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Pieces of Eight


ECU Labs on Solid Ground

By Doug Boyd and Erica Plouffe Lazure

Despite budget pressures, laboratory education at East Carolina University is largely alive and well thanks in part to new facilities and lower-cost approaches to lab teaching.

Dr. Paul Gemperline, a chemist and associate vice chancellor for research and graduate studies, couldn’t be happier with the facilities in ECU’s Science and Technology Building. The $55.1 million, 270,000-square-foot facility was built with funds from the $3.1 billion Higher Education Bond Referendum voters passed in 2000. The five-story building holds industrial design laboratory equipment, computer laboratories and two floors of chemistry laboratories and classroom space. It opened in 2003 and replaced the 1930s-era Flanagan Building, which has been renovated and offers lab and storage space for the anthropology department.

“We’ve been able to attract new, young faculty with exciting research agendas and see a lot more undergraduate students become interested in research,” Gemperline said.

“Having students apply known processes into new situations -- that’s the kind of learning we want to have happen, and that can happen in a lab,” Gemperline said.

Dr. Paul Strausbauch, a professor of pathology and laboratory medicine at the Brody School of Medicine, agreed that labs help students learn and understand concepts taught in lectures.

“People emphasize teaching, but I think what is important to emphasize is learning,” Strausbauch said. “How do students learn?”

Lab courses also foster collaboration, he added.

“One of the most important aspects of medical care is the concept of team care,” he said. “A patient is cared for by an M.D., nurses, a physical therapist, nutritionist, and social worker. The modern M.D. must learn to be a team player.”

Approximately 72 second-year medical students spend 60 one-hour sessions in lab as part of their pathology course. Students rate the laboratory portion highly, Strausbauch said. Even so, labs face challenges.

One area putting labs at risk is their expense. According to Strausbauch, simply equipping a pathology lab with microscopes can cost $350,000 plus $50,000 for upkeep in subsequent years. Add in the cost of 300 specimen slides at $6 each, and the bills add up. That’s one reason his labs have left microscopes and gone to computer images and photomicrographs, or photographs taken through a microscope.

Strausbauch said his pathology lab course now costs approximately $200,000 to operate each year, which is approximately half of his annual budget.

Most of the expense is faculty pay, plus the fact the faculty member is not performing patient-related work that could be billed.

If Strausbauch had to make a significant budget cut, the lab could be an obvious target, he said, but they are safe for the foreseeable future.

Computers are also used in labs in the Science and Technology Building. They help students and researchers record measurements and analyze data. They can also simulate certain kinds of experiments, but Gemperline said it’s important for hands-on lab work to occur.

“My view, as a chemist, is that you can’t learn to ride a bike without getting on one; likewise, you have to do hands-on chemistry,” Gemperline said. “I think students enjoy doing hands-on work.”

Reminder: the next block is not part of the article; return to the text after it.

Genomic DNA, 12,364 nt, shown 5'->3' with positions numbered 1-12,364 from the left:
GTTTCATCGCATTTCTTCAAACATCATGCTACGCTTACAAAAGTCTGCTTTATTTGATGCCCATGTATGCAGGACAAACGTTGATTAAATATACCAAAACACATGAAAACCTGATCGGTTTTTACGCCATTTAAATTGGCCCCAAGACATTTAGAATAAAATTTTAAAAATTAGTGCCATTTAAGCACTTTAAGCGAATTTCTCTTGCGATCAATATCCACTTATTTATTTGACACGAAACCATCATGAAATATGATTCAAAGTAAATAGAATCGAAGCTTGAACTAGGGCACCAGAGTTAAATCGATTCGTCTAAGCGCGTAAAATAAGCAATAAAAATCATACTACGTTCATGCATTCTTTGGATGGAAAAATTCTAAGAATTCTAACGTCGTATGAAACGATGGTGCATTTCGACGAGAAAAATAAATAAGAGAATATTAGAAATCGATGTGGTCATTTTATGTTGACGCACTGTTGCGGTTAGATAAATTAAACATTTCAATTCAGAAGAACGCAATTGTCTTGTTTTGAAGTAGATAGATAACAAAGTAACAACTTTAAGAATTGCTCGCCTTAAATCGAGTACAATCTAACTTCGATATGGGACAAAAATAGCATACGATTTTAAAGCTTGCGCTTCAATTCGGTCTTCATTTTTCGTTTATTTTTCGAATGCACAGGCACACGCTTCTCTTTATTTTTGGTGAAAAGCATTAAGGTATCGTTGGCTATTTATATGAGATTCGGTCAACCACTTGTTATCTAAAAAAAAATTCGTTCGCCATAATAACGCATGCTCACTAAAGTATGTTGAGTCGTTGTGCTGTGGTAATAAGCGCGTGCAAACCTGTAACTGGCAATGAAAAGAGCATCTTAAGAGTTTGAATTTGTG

But while the higher education bond benefited some teaching and research labs, not all got a boost. In many departments, laboratories continue to serve students and faculty without new funding or equipment.

In the biology department, for example, the laboratory budget has remained relatively stagnant. Dr. Bob Christian, a microbiologist and professor of biology who supervises a shared faculty research lab, said it is difficult to replace or upgrade older equipment, particularly equipment in the $20,000 to $100,000 range.

“There is an ever-increasing demand on resources because people want to introduce new labs. It’s something the social science and humanities departments don’t realize, is how expensive it is to have a lab course,” he said.

Upgrades occur either through grants or by the specific needs of new faculty, who are provided with money to equip their lab space.

“You need a significant lab component in biology, and often you have to find external funding. There could be recognition, internally, that more support is needed, too,” he said. “It’s not a problem unique to this campus, or to this department.”

In the past few years, biology researchers have received grants to purchase a DNA sequencer and an electron microscope, two expensive pieces, Christian said.

The Howell Science Complex, which houses most biology labs, is slated for minor renovations next year.

They will primarily involve upgrades to the building’s heating and air-conditioning system, said Mark Myer, one of the university architects in charge of the project.

As far as student laboratories, Christian believes student lab experiences aren’t as rich as they used to be, in part because of the lack of more modern facilities and because some sections of biology courses do not require a laboratory component.

“It’s safe to say the educational experience, especially in a formal lab, is worse now that was five or 10 years ago,” he said. Christian said programs that do receive additional funding often have links with an outside need or interest. For example, he said, the surge in nursing enrollment required more funding for the department’s anatomy and physiology courses.

“Those areas were upgraded,” he said. “In time, they may need an upgrade for microbiology as well.”

This page originally appeared in the July 15, 2005 issue of Pieces of Eight. Complete issue is archived at http://www.ecu.edu/news/poe/archives.cfm.